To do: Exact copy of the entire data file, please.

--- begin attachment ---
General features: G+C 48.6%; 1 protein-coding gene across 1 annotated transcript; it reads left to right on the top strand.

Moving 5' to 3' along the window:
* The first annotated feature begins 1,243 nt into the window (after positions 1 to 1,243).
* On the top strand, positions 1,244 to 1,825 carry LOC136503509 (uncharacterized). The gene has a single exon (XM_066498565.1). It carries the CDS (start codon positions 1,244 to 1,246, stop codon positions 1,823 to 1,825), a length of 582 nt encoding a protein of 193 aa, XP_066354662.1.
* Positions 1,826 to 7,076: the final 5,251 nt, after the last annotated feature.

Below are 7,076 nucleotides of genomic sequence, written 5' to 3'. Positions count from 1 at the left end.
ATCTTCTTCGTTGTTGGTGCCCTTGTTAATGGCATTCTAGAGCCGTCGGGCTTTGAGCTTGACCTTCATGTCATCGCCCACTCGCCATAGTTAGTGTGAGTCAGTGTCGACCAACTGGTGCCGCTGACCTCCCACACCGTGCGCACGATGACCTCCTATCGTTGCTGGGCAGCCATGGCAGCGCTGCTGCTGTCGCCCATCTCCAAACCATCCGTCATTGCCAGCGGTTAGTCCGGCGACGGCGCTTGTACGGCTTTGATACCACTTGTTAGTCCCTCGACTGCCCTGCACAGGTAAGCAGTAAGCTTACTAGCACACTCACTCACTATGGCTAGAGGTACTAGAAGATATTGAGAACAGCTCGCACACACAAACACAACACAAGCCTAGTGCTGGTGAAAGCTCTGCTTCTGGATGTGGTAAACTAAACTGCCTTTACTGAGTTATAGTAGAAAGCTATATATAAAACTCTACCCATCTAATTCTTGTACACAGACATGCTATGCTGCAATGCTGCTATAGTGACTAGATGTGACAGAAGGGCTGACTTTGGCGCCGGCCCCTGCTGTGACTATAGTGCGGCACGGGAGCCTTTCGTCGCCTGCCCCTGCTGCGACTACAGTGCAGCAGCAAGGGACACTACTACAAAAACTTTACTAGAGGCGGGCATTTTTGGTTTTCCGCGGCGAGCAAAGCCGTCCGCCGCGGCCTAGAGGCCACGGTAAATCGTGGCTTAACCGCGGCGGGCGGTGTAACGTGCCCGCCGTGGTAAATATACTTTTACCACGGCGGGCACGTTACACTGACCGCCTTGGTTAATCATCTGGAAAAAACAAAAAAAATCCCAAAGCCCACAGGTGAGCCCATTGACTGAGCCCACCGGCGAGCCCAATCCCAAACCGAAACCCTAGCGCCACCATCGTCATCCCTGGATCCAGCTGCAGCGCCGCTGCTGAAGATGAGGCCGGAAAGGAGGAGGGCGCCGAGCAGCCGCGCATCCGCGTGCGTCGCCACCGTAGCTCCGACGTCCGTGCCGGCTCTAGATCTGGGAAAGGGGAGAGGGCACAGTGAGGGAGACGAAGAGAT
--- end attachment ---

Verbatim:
General features: G+C 48.6%; 1 protein-coding gene across 1 annotated transcript; it reads left to right on the top strand.

Moving 5' to 3' along the window:
* The first annotated feature begins 1,243 nt into the window (after positions 1 to 1,243).
* On the top strand, positions 1,244 to 1,825 carry LOC136503509 (uncharacterized). The gene has a single exon (XM_066498565.1). It carries the CDS (start codon positions 1,244 to 1,246, stop codon positions 1,823 to 1,825), a length of 582 nt encoding a protein of 193 aa, XP_066354662.1.
* Positions 1,826 to 7,076: the final 5,251 nt, after the last annotated feature.

Below are 7,076 nucleotides of genomic sequence, written 5' to 3'. Positions count from 1 at the left end.
ATCTTCTTCGTTGTTGGTGCCCTTGTTAATGGCATTCTAGAGCCGTCGGGCTTTGAGCTTGACCTTCATGTCATCGCCCACTCGCCATAGTTAGTGTGAGTCAGTGTCGACCAACTGGTGCCGCTGACCTCCCACACCGTGCGCACGATGACCTCCTATCGTTGCTGGGCAGCCATGGCAGCGCTGCTGCTGTCGCCCATCTCCAAACCATCCGTCATTGCCAGCGGTTAGTCCGGCGACGGCGCTTGTACGGCTTTGATACCACTTGTTAGTCCCTCGACTGCCCTGCACAGGTAAGCAGTAAGCTTACTAGCACACTCACTCACTATGGCTAGAGGTACTAGAAGATATTGAGAACAGCTCGCACACACAAACACAACACAAGCCTAGTGCTGGTGAAAGCTCTGCTTCTGGATGTGGTAAACTAAACTGCCTTTACTGAGTTATAGTAGAAAGCTATATATAAAACTCTACCCATCTAATTCTTGTACACAGACATGCTATGCTGCAATGCTGCTATAGTGACTAGATGTGACAGAAGGGCTGACTTTGGCGCCGGCCCCTGCTGTGACTATAGTGCGGCACGGGAGCCTTTCGTCGCCTGCCCCTGCTGCGACTACAGTGCAGCAGCAAGGGACACTACTACAAAAACTTTACTAGAGGCGGGCATTTTTGGTTTTCCGCGGCGAGCAAAGCCGTCCGCCGCGGCCTAGAGGCCACGGTAAATCGTGGCTTAACCGCGGCGGGCGGTGTAACGTGCCCGCCGTGGTAAATATACTTTTACCACGGCGGGCACGTTACACTGACCGCCTTGGTTAATCATCTGGAAAAAACAAAAAAAATCCCAAAGCCCACAGGTGAGCCCATTGACTGAGCCCACCGGCGAGCCCAATCCCAAACCGAAACCCTAGCGCCACCATCGTCATCCCTGGATCCAGCTGCAGCGCCGCTGCTGAAGATGAGGCCGGAAAGGAGGAGGGCGCCGAGCAGCCGCGCATCCGCGTGCGTCGCCACCGTAGCTCCGACGTCCGTGCCGGCTCTAGATCTGGGAAAGGGGAGAGGGCACAGTGAGGGAGACGAAGAGAT